B.S.A. Narayan is one of the founder members and current National Vice President of the Indian Plumbing Association (IPA), Director at the World Plumbing Council (WPC), and Managing Director of Maple Engg-Design Services (India) Pvt Ltd. In his 43 years long career so far, he has designed many plumbing, fire protection and industrial piping systems including water and sewage treatment plants, central LPG systems for hotels, hospitals, factory complexes, software buildings & parks, and commercial buildings in coordination with reputed Indian and multinational architects and developers. In a conversation with Mayur Sharma, he discusses his journey, the activities, and programs of IPA, and emerging concepts of ‘Green Plumbing’.
Q. Please share your story with us. How has been your journey in the plumbing, piping, and water sector so far?
Mr. Narayan: A small boy in a big family of 12 children, I was born in a village near Bangalore. I had my primary education at a school near my village located at walkable distance from home. I continued my primary and high school in a nearby town while I resided with my elder sister’s family. Then we shifted to Bangalore and Mysore for my higher education. My basic qualification is a Bachelor’s degree in Science followed by a Bachelor’s degree in Civil Engineering from a prestigious college - The National Institute of Engineering, Mysore with Public Health Engineering as elective.
Immediately after my graduation in 1975, I joined a private consulting engineering company which was very famous and they had offices in Bangalore, New Delhi, and Chennai. I started as a trainee design engineer in structural design and after two months I changed my subject and opted for plumbing design. In those days, plumbing engineering was unheard of and people used to laugh at me. Immediately after six months, I was transferred to New Delhi. I worked in New Delhi for eight years with eminent plumbing personalities and then moved out of India for almost eight years. There was no looking back from there.
After coming back from abroad, along with two partners who are specialized in their own field, I started a company which specialized in structural and MEP design. The company has grown from five persons to 500 engineers. We ran this company for twenty-two years and after we parted, I started Maple Engineering Consultancy specialized in MEP design and Maple is also nine years old now.
During the course, I got many awards and recognition and became a fellow of the Royal Institute of Plumbing and Heating Engineers. Apart from this, the Indian Plumbing Association (IPA) also awarded me with the Lifetime Achievement Award in the year 2007, for excellence in the plumbing profession.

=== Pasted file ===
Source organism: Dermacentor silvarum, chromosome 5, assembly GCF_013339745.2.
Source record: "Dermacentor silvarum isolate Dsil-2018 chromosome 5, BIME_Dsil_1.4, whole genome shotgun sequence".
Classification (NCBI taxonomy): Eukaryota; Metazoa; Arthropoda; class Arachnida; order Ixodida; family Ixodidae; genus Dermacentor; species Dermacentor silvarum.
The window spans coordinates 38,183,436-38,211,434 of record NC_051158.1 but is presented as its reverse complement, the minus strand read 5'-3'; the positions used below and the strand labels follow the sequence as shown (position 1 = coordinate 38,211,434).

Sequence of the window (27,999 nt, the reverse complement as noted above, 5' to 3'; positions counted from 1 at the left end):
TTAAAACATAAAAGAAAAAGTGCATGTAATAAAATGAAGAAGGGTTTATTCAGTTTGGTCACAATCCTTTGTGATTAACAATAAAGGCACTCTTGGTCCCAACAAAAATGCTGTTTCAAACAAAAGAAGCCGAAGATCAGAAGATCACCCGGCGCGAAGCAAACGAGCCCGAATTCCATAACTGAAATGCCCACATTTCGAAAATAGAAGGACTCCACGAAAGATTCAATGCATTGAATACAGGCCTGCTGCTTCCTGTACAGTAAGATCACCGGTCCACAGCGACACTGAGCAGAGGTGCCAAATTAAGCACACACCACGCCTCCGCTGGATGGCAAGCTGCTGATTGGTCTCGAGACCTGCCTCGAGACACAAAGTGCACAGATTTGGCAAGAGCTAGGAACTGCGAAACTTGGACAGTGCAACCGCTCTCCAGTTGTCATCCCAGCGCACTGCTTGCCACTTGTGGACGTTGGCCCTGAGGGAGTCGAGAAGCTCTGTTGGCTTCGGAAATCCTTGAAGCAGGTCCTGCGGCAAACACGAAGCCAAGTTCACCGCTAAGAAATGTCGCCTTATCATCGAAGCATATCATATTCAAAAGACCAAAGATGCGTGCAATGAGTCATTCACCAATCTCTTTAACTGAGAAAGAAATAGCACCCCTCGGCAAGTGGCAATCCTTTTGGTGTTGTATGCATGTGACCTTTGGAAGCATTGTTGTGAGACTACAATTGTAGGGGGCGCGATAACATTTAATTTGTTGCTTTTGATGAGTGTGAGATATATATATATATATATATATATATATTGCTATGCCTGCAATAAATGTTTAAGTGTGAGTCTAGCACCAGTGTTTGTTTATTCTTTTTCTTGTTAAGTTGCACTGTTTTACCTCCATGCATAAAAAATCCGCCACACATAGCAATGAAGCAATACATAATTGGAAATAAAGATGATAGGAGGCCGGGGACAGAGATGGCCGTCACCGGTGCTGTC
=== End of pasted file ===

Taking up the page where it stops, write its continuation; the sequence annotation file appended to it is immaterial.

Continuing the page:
My journey into the plumbing industry started in the year 1975. I have come across lots of challenges in this industry. Basically, when we started, we never had a proper education in plumbing nor good standards to follow. I had to struggle hard to collect the design handbooks, codes, and standards from the UK and USA. There were no guides or teachers, and we had to practically design everything and get the drawings done. Over the years, with trial and error method, I learned the basics of plumbing after a good exposure in abroad with international codes and standards. It gave me an in-depth exposure to different practices followed in different countries.
Q. Tell us about your roles - as the National Vice President of IPA as well as the Director of WPC (World Plumbing Council).
Mr. Narayan: As the National Vice President of IPA, we have defined responsibilities and I take care of the technical arm of the IPA. I am also heading the Technical Committee (we call it as TC) as convener and we develop codes and standards in plumbing industry in collaboration with IAPMO (one of the oldest organisation in the USA, who are pioneers in code development).
Till now, we have developed six codes and standards which are dynamic documents and will be revised every four years. IPA has written a handbook on plumbing for common people and the same is translated into several local languages in India. This book provides basic knowledge about the plumbing to be practiced in our day-to-day life. Two years back, I was nominated by IPA to the Executive Board of World Plumbing Council. Right now, I am in charge of Community and Economic Development. The World Plumbing Council wants the best possible plumbing for the world, through the growth and development of the world’s plumbing industry.